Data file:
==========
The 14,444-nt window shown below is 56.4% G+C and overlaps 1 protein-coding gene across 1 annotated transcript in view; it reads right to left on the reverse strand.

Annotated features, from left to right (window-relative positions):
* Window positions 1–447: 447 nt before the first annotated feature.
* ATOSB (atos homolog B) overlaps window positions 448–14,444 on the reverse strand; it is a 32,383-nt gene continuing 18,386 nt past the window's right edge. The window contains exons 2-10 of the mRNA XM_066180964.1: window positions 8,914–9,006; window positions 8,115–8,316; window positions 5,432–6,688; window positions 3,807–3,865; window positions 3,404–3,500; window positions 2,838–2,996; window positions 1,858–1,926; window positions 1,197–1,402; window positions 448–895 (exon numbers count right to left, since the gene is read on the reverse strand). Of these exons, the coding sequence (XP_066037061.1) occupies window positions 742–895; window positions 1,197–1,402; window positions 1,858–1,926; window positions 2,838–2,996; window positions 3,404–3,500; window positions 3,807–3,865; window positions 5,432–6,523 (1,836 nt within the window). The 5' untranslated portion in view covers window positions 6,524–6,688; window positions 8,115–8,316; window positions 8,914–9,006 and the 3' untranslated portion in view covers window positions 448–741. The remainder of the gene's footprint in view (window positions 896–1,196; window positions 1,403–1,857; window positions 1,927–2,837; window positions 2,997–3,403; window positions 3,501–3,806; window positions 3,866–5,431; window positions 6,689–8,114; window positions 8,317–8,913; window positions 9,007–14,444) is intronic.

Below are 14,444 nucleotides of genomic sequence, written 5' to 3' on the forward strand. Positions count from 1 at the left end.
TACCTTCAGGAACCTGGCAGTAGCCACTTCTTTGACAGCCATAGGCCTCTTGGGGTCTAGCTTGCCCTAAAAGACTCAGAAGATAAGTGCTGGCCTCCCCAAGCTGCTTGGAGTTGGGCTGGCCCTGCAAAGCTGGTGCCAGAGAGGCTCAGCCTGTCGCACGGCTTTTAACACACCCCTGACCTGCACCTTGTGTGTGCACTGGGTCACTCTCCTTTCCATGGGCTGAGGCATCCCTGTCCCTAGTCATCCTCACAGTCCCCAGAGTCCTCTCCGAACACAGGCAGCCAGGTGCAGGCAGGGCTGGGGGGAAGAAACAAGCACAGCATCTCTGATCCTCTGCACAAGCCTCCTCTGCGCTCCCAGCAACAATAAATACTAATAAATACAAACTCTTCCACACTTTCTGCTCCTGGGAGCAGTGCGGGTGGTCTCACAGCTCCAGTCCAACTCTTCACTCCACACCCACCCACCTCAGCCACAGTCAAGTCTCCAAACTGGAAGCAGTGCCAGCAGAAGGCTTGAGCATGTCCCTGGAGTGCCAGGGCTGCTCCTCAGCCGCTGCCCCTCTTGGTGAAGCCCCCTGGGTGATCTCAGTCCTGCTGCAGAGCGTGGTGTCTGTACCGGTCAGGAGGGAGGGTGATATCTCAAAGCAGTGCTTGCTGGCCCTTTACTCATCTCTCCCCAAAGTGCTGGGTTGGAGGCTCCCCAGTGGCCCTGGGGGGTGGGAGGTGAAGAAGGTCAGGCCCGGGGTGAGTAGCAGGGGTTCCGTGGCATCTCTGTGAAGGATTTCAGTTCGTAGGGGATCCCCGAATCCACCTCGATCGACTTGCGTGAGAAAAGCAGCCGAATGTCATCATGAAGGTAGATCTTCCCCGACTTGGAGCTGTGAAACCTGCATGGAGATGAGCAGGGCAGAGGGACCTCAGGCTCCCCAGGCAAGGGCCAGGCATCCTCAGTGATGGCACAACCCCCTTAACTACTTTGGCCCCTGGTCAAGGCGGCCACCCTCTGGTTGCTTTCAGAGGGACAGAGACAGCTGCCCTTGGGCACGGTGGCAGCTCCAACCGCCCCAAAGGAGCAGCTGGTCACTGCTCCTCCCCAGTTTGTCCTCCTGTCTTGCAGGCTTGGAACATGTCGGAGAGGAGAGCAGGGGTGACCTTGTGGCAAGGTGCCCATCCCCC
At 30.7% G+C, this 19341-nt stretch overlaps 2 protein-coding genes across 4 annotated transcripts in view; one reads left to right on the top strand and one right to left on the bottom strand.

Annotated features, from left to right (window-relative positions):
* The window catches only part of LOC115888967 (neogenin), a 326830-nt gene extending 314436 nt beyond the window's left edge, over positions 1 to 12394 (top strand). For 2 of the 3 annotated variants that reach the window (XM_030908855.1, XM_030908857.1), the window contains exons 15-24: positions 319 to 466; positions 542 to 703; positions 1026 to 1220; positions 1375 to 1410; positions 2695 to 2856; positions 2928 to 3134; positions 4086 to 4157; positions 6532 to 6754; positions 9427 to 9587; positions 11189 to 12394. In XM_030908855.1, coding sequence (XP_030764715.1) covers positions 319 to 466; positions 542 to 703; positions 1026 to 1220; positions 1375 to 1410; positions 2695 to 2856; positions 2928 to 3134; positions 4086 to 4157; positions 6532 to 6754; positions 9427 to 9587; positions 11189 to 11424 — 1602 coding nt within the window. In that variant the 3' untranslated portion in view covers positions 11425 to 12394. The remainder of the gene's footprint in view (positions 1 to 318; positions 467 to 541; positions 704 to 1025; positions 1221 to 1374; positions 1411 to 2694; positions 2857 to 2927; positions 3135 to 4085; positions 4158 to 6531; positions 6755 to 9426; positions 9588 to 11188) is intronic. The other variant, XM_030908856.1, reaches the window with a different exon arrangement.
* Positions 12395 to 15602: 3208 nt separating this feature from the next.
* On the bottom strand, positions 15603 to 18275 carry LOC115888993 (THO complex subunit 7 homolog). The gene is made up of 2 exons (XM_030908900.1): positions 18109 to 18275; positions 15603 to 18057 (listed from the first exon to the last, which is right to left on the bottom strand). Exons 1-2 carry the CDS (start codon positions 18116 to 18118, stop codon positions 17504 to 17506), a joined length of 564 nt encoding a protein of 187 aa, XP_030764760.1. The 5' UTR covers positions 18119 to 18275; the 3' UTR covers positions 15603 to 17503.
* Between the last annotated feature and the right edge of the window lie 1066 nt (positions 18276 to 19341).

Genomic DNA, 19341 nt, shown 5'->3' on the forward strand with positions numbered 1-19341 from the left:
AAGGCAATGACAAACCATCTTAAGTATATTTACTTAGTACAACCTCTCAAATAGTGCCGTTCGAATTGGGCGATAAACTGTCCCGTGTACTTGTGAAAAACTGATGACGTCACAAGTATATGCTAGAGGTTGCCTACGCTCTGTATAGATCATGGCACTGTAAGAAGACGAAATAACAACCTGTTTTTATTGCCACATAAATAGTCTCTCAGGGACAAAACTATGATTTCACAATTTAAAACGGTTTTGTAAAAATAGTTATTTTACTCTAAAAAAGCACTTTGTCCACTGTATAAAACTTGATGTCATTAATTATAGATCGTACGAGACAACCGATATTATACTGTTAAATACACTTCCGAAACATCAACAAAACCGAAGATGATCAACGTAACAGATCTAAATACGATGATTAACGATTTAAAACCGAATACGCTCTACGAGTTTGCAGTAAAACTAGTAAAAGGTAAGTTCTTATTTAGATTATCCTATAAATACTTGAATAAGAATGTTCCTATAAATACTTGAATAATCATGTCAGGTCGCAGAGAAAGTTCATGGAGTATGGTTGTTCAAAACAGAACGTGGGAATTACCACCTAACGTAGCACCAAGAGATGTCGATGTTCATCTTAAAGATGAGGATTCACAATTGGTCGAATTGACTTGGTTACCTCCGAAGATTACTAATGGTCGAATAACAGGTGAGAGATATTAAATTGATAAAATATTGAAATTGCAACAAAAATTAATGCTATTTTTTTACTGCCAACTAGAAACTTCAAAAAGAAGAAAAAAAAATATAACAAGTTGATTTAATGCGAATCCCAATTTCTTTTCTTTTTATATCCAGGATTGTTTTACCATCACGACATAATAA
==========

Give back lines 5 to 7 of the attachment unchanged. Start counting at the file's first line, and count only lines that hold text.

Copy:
Below are 14,444 nucleotides of genomic sequence, written 5' to 3' on the forward strand. Positions count from 1 at the left end.
TACCTTCAGGAACCTGGCAGTAGCCACTTCTTTGACAGCCATAGGCCTCTTGGGGTCTAGCTTGCCCTAAAAGACTCAGAAGATAAGTGCTGGCCTCCCCAAGCTGCTTGGAGTTGGGCTGGCCCTGCAAAGCTGGTGCCAGAGAGGCTCAGCCTGTCGCACGGCTTTTAACACACCCCTGACCTGCACCTTGTGTGTGCACTGGGTCACTCTCCTTTCCATGGGCTGAGGCATCCCTGTCCCTAGTCATCCTCACAGTCCCCAGAGTCCTCTCCGAACACAGGCAGCCAGGTGCAGGCAGGGCTGGGGGGAAGAAACAAGCACAGCATCTCTGATCCTCTGCACAAGCCTCCTCTGCGCTCCCAGCAACAATAAATACTAATAAATACAAACTCTTCCACACTTTCTGCTCCTGGGAGCAGTGCGGGTGGTCTCACAGCTCCAGTCCAACTCTTCACTCCACACCCACCCACCTCAGCCACAGTCAAGTCTCCAAACTGGAAGCAGTGCCAGCAGAAGGCTTGAGCATGTCCCTGGAGTGCCAGGGCTGCTCCTCAGCCGCTGCCCCTCTTGGTGAAGCCCCCTGGGTGATCTCAGTCCTGCTGCAGAGCGTGGTGTCTGTACCGGTCAGGAGGGAGGGTGATATCTCAAAGCAGTGCTTGCTGGCCCTTTACTCATCTCTCCCCAAAGTGCTGGGTTGGAGGCTCCCCAGTGGCCCTGGGGGGTGGGAGGTGAAGAAGGTCAGGCCCGGGGTGAGTAGCAGGGGTTCCGTGGCATCTCTGTGAAGGATTTCAGTTCGTAGGGGATCCCCGAATCCACCTCGATCGACTTGCGTGAGAAAAGCAGCCGAATGTCATCATGAAGGTAGATCTTCCCCGACTTGGAGCTGTGAAACCTGCATGGAGATGAGCAGGGCAGAGGGACCTCAGGCTCCCCAGGCAAGGGCCAGGCATCCTCAGTGATGGCACAACCCCCTTAACTACTTTGGCCCCTGGTCAAGGCGGCCACCCTCTGGTTGCTTTCAGAGGGACAGAGACAGCTGCCCTTGGGCACGGTGGCAGCTCCAACCGCCCCAAAGGAGCAGCTGGTCACTGCTCCTCCCCAGTTTGTCCTCCTGTCTTGCAGGCTTGGAACATGTCGGAGAGGAGAGCAGGGGTGACCTTGTGGCAAGGTGCCCATCCCCC
At 30.7% G+C, this 19341-nt stretch overlaps 2 protein-coding genes across 4 annotated transcripts in view; one reads left to right on the top strand and one right to left on the bottom strand.